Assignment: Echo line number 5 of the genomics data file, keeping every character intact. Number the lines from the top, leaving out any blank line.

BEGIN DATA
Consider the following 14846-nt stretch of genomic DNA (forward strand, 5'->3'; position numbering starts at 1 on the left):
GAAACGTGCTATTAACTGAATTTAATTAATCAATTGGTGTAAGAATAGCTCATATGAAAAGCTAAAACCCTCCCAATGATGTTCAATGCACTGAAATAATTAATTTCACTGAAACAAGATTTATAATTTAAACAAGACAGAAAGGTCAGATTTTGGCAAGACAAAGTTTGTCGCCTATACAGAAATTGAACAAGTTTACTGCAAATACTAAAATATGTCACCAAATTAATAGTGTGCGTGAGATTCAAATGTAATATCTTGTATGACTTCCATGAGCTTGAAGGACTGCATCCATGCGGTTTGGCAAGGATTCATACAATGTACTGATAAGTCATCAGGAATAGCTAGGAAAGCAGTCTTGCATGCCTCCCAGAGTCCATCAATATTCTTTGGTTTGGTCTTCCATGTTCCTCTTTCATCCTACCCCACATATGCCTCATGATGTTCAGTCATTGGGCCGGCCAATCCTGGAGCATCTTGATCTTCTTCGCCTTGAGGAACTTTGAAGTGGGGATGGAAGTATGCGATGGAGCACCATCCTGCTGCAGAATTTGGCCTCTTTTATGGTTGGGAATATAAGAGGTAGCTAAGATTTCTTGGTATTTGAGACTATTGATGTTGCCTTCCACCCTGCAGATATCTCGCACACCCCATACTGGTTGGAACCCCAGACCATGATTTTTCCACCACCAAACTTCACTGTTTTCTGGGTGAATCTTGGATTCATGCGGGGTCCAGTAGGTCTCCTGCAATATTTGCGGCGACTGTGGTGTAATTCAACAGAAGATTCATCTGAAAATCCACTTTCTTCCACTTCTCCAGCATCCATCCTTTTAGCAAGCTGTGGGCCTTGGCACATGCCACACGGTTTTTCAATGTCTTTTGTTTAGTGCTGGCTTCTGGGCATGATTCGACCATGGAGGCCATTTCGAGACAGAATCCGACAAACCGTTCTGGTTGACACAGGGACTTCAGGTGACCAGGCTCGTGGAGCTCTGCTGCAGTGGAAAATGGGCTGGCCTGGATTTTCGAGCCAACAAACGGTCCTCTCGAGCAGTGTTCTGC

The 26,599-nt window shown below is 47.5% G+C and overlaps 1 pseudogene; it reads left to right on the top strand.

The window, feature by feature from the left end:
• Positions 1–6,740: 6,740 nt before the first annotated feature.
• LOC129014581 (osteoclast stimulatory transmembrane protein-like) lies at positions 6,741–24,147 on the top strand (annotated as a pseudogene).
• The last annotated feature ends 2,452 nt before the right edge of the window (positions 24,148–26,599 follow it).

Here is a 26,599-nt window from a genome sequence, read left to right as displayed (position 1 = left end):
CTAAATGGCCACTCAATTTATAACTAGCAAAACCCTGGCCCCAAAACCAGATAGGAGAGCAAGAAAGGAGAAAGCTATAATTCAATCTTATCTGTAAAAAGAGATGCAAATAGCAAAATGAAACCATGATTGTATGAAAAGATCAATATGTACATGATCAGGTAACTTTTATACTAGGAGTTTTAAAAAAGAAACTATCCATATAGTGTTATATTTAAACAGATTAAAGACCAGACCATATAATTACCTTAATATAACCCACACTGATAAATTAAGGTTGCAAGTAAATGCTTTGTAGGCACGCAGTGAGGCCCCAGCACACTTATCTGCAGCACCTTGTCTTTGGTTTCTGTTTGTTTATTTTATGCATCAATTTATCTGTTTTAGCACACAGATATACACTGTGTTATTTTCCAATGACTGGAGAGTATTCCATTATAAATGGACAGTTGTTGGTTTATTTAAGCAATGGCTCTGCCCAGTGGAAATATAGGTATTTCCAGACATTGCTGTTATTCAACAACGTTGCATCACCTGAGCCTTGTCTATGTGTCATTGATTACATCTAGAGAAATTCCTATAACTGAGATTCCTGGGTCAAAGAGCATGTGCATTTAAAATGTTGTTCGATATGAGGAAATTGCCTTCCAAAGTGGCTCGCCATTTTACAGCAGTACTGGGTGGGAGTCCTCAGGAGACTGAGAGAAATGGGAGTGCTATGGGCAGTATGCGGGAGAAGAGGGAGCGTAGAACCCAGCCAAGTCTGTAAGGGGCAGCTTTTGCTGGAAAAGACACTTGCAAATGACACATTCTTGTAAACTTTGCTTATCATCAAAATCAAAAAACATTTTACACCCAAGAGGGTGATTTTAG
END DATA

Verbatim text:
• Positions 1–6,740: 6,740 nt before the first annotated feature.